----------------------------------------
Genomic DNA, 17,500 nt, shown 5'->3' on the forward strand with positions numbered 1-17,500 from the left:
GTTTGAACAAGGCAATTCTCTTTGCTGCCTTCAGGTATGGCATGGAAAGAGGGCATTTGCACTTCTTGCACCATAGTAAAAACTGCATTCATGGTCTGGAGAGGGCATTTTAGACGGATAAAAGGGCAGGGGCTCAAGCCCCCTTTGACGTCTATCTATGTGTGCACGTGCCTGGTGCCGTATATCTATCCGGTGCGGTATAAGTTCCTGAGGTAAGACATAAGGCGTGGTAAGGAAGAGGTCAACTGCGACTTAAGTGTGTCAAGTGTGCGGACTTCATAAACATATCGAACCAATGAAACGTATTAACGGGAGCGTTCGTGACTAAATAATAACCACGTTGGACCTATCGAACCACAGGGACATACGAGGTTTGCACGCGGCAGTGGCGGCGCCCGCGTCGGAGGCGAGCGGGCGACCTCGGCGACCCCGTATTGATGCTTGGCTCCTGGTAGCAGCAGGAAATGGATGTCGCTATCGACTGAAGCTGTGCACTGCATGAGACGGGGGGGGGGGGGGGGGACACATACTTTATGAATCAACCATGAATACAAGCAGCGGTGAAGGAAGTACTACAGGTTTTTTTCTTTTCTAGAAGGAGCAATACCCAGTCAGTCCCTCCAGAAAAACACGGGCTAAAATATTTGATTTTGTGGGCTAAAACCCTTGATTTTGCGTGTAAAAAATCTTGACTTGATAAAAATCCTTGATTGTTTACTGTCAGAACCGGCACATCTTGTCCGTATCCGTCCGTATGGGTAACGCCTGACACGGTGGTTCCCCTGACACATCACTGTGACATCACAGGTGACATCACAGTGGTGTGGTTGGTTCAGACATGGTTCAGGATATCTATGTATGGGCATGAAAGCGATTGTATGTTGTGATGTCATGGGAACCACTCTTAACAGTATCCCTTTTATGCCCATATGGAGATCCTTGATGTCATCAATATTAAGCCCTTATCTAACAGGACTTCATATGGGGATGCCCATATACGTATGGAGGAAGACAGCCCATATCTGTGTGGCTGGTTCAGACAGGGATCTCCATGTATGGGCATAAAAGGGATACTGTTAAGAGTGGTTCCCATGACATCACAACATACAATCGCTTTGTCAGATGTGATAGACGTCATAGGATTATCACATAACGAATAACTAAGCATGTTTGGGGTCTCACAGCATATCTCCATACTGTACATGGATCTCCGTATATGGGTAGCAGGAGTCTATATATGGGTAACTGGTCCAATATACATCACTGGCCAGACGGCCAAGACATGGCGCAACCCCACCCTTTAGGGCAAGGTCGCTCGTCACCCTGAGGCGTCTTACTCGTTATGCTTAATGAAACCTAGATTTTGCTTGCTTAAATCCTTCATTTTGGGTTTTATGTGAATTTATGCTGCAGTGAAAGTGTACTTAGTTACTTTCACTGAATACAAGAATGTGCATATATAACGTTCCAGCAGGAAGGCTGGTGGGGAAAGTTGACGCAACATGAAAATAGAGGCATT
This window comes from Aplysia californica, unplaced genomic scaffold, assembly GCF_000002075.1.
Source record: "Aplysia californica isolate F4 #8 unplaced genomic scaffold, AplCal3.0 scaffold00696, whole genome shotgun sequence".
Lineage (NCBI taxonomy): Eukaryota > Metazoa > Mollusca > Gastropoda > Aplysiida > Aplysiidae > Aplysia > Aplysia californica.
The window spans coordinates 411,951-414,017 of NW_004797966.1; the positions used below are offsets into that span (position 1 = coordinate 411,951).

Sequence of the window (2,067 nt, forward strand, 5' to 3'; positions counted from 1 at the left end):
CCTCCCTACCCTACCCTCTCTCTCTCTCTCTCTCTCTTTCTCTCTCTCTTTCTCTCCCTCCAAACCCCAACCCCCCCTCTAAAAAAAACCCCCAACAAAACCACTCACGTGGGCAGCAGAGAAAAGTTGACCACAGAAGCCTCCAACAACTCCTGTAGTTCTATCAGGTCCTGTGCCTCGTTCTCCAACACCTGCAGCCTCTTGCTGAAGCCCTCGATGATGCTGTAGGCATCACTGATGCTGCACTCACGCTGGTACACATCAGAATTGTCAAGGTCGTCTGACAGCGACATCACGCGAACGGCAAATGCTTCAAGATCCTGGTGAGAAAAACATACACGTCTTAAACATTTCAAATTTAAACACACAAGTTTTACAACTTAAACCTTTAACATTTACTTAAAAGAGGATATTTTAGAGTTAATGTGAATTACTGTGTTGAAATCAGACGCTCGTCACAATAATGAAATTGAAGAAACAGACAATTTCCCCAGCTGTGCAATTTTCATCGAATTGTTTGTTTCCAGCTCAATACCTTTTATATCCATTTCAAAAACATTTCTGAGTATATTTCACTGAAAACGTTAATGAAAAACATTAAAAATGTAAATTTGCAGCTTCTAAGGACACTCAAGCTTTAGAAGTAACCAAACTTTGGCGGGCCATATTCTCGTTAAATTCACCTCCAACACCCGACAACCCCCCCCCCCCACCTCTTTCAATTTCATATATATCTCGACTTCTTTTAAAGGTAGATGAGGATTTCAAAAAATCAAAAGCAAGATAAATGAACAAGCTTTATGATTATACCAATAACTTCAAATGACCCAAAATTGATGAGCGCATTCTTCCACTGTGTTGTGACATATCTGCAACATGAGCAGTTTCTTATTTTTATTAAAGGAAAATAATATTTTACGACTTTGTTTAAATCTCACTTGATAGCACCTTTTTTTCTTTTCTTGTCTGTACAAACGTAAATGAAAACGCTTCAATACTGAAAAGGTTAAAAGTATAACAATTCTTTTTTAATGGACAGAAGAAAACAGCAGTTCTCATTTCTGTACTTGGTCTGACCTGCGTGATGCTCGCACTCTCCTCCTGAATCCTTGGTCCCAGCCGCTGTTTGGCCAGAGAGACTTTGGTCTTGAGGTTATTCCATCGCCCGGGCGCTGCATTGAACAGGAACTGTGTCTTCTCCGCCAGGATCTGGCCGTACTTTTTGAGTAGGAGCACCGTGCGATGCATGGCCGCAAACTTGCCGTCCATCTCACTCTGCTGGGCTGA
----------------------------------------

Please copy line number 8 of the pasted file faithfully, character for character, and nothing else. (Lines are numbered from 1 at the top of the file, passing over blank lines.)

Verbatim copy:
CCTCCCTACCCTACCCTCTCTCTCTCTCTCTCTCTCTTTCTCTCTCTCTTTCTCTCCCTCCAAACCCCAACCCCCCCTCTAAAAAAAACCCCCAACAAAACCACTCACGTGGGCAGCAGAGAAAAGTTGACCACAGAAGCCTCCAACAACTCCTGTAGTTCTATCAGGTCCTGTGCCTCGTTCTCCAACACCTGCAGCCTCTTGCTGAAGCCCTCGATGATGCTGTAGGCATCACTGATGCTGCACTCACGCTGGTACACATCAGAATTGTCAAGGTCGTCTGACAGCGACATCACGCGAACGGCAAATGCTTCAAGATCCTGGTGAGAAAAACATACACGTCTTAAACATTTCAAATTTAAACACACAAGTTTTACAACTTAAACCTTTAACATTTACTTAAAAGAGGATATTTTAGAGTTAATGTGAATTACTGTGTTGAAATCAGACGCTCGTCACAATAATGAAATTGAAGAAACAGACAATTTCCCCAGCTGTGCAATTTTCATCGAATTGTTTGTTTCCAGCTCAATACCTTTTATATCCATTTCAAAAACATTTCTGAGTATATTTCACTGAAAACGTTAATGAAAAACATTAAAAATGTAAATTTGCAGCTTCTAAGGACACTCAAGCTTTAGAAGTAACCAAACTTTGGCGGGCCATATTCTCGTTAAATTCACCTCCAACACCCGACAACCCCCCCCCCCCACCTCTTTCAATTTCATATATATCTCGACTTCTTTTAAAGGTAGATGAGGATTTCAAAAAATCAAAAGCAAGATAAATGAACAAGCTTTATGATTATACCAATAACTTCAAATGACCCAAAATTGATGAGCGCATTCTTCCACTGTGTTGTGACATATCTGCAACATGAGCAGTTTCTTATTTTTATTAAAGGAAAATAATATTTTACGACTTTGTTTAAATCTCACTTGATAGCACCTTTTTTTCTTTTCTTGTCTGTACAAACGTAAATGAAAACGCTTCAATACTGAAAAGGTTAAAAGTATAACAATTCTTTTTTAATGGACAGAAGAAAACAGCAGTTCTCATTTCTGTACTTGGTCTGACCTGCGTGATGCTCGCACTCTCCTCCTGAATCCTTGGTCCCAGCCGCTGTTTGGCCAGAGAGACTTTGGTCTTGAGGTTATTCCATCGCCCGGGCGCTGCATTGAACAGGAACTGTGTCTTCTCCGCCAGGATCTGGCCGTACTTTTTGAGTAGGAGCACCGTGCGATGCATGGCCGCAAACTTGCCGTCCATCTCACTCTGCTGGGCTGA